23 Ways to Travel the World on a Budget

As the saying goes, “Travel is the only thing you buy that makes you richer.”  Well rest assured, you can have your cake and eat it too.  I’ve found that traveling doesn’t have to break the bank, so here are 23 ways to travel the world on a budget.

Traveling the world does NOT have to break the bank or cost a lot of money! Here are 23 revolutionary ways to experience the world on a small budget. From planning your trip to getting around to sightseeing to lodging, this guide covers it all. Life is meant for living, so get out there and live!

1. Don’t be a tourist.  By all means, go to the the Eiffel Tower while in Paris and the Machu Picchu in Peru, but don’t sign up for tours! Most are just looking to take your money, and doing a little research can get you the same thing for far less money. One of the most satisfying things to do while traveling is to look at a tour’s itinerary, use it as a basis for creating your own plans, then comparing how much you saved!  Think of how many macroons you could buy with that saved money!

2. Save on exchange rates.  Don’t ever exchange your money at the airport, where you’ll incur a hefty charge to swap out your money.  Instead, get an ATM card that doesn’t charge ATM fees and has a low exchange rate.  Charles Schwab is a good one that reimburses all your ATM fees at the end of the month

3. Student discounts.  Most touristy places, especially in Europe, offer discounts for being a student.  You can get an International Student Identity Card (ISIC), which most establishments accept. I’ve found that in many cases, however, simply showing my American univeristy card usually does the trick.

4. City Tourist Card.  If you plan on visiting many tourist attractions within a city, keep an eye out for a discount card offering reduced entrance fees to all the attractions.  You’ll find these in any city where there is a LOT to see (Athens, Rome, Paris etc.)

5. Barter.  Bartering is actually more common than you’d think, but it requires skill and confidence.  When can you barter?  Anytime there’s not a roof over your head.  How do you barter?  Take the price they’re giving you, cut it in half, and don’t let it go back above 75% of the original price.  And of course there’s a plethora of techniques.  In Florence, leather is the big thing and there are hundreds of street merchants selling leather bags and wallets and such.  I once saw a woman show a hint of interest in a bag.  Knowing she’d caught the merchant’s attention, she began to continue walking.  So he got up and chased her, “50 euros!” he yelled, “ok ok 35 euros!”.  She continued walking.  “20 euros!”  She turned around, with a gleam in her eye, and handed him 20 euros.  That’s technique right there!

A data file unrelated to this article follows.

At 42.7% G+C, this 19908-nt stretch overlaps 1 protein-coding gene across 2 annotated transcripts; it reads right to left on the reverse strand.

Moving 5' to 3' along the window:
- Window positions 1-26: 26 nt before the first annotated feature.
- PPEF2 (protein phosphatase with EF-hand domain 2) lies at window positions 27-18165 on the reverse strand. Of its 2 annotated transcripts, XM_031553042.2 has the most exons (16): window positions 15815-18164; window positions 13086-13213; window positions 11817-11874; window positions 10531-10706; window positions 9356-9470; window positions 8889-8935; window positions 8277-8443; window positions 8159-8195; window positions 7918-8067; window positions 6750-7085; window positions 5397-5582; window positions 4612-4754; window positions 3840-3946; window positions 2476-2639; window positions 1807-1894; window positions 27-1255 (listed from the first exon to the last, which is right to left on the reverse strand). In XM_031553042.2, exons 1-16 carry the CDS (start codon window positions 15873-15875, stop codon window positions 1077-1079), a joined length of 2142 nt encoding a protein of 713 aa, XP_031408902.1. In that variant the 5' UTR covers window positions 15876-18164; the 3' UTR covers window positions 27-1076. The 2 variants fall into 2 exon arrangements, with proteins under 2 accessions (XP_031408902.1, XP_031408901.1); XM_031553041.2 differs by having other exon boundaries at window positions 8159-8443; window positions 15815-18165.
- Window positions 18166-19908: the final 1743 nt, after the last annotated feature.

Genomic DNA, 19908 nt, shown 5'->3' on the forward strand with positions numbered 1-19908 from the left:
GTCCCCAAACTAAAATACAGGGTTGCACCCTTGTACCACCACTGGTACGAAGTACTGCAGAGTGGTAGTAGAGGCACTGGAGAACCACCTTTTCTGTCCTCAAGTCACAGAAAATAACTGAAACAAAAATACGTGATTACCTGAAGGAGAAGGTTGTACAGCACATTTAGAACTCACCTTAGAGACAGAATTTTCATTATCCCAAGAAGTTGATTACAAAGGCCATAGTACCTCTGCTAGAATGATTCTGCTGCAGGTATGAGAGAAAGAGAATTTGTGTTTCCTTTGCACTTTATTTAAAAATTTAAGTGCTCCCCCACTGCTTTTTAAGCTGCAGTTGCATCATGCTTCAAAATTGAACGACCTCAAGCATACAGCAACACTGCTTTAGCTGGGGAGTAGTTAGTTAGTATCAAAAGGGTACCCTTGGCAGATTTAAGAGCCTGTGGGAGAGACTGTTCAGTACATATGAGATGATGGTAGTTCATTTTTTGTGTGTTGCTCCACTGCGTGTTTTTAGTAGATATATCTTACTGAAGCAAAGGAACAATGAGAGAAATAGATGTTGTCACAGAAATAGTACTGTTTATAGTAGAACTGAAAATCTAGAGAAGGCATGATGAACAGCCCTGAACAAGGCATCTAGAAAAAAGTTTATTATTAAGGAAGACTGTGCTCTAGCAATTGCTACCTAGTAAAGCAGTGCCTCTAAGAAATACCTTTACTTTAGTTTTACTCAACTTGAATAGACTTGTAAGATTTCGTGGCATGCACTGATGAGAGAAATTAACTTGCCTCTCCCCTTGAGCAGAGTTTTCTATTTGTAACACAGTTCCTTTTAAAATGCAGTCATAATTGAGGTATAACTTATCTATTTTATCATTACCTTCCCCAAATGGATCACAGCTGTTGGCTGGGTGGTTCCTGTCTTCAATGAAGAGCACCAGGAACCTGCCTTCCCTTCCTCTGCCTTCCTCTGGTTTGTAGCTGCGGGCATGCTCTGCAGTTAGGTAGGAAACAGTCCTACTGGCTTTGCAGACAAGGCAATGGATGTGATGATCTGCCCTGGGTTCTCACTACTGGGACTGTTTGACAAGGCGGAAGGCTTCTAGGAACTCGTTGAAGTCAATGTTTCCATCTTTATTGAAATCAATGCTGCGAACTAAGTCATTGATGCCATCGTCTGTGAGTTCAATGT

6. Trade.  And then there’s bartering’s sneaky sister, trading.  I found this works best when you have something the vendor doesn’t.  In Ghana, a postcard from Alaska and a box of American granola cereal bought me a turquiose beaded necklace.  In Cuba, well everything from America was a hot commodity, so things like toiletries and American snacks could be traded for little souveniers.

7. Pack light.  Checking luggage is expensive and burdensome (especially when the airline loses it somewhere over Mexico), as is storing your luggage when you want to go off on an adventure.  Pack only enough for 1-2 weeks, regardless of the trip length (laundromats = your friend), and pack it tight enough to be a carry-on!

8. Free Walking Tours.  Each new city I go to, this is my first stop.  The idea behind these is that the tour guide only makes money from tips, giving them the incentive to make a killer good tour.  They tend to be 3-4 hours, an awesome time, and you pay what you want or can afford (5-20 euros). www.neweuropetours.eu.

9. Rick Steve Audio Tours.  Don’t like talking to people?  Well then let the voice of Rick Steve fill your ears with all of his touring wisdom.  You can download tours to your phone and listen as you walk through a city or museum.  In Rome, we skipped the cost of audio tours at the Vatican (5 euros) by downloading the tour Rick Steve version right to our phones!  Caaachiing.  www.ricksteves.com.

10. Couchsurf.  Make a profile, fill it out completely, have your friends write a few good references, and check the references of potential hosts.  It’s an amazing experience, whether travelling in America our outside.  I’ve only ever used it in Baton Rouge (best day ever), but I have friends who have Couchsurfing experiences with Parisian choclatiers and Moroccan camel tour leaders and it’s essentially just the best so try it out.  You’ll not only get a free place to rest your head, but you’ll have a friend in the city to show you around (and more often than not, a good home cooked meal!) www.couchsurfing.com.

11. Meal Sharing.  Similar to Couchsurfing, but with food (do I have your attention now?), is this Meal Sharing deal.  I’ve yet to try it, but it’s brilliant.  People around the world offer up their hospitality to cook you a home cooked meal.  Perfect for the weary, homesick traveller!  If you try it, please  let me know how it goes. www.mealsharing.com.

12. Airbnb.  Not quite ready for the deep end that is Couchsurfing?  Airbnb is the runner up when it comes to nice, inexpensive lodging.  A local will rent out their home / bungalow / oceanside villa / whatever, and the result for the traveller is usually a much better location than any hotel for a much better price.  This is especially great for large numbers of people.  For instance, when 5 of us were travelling southern Europe, we rented an apartment in central Rome and a beach-side villa in Santorini, each for less than $30/night per person.  Perfection.  www.airbnb.com.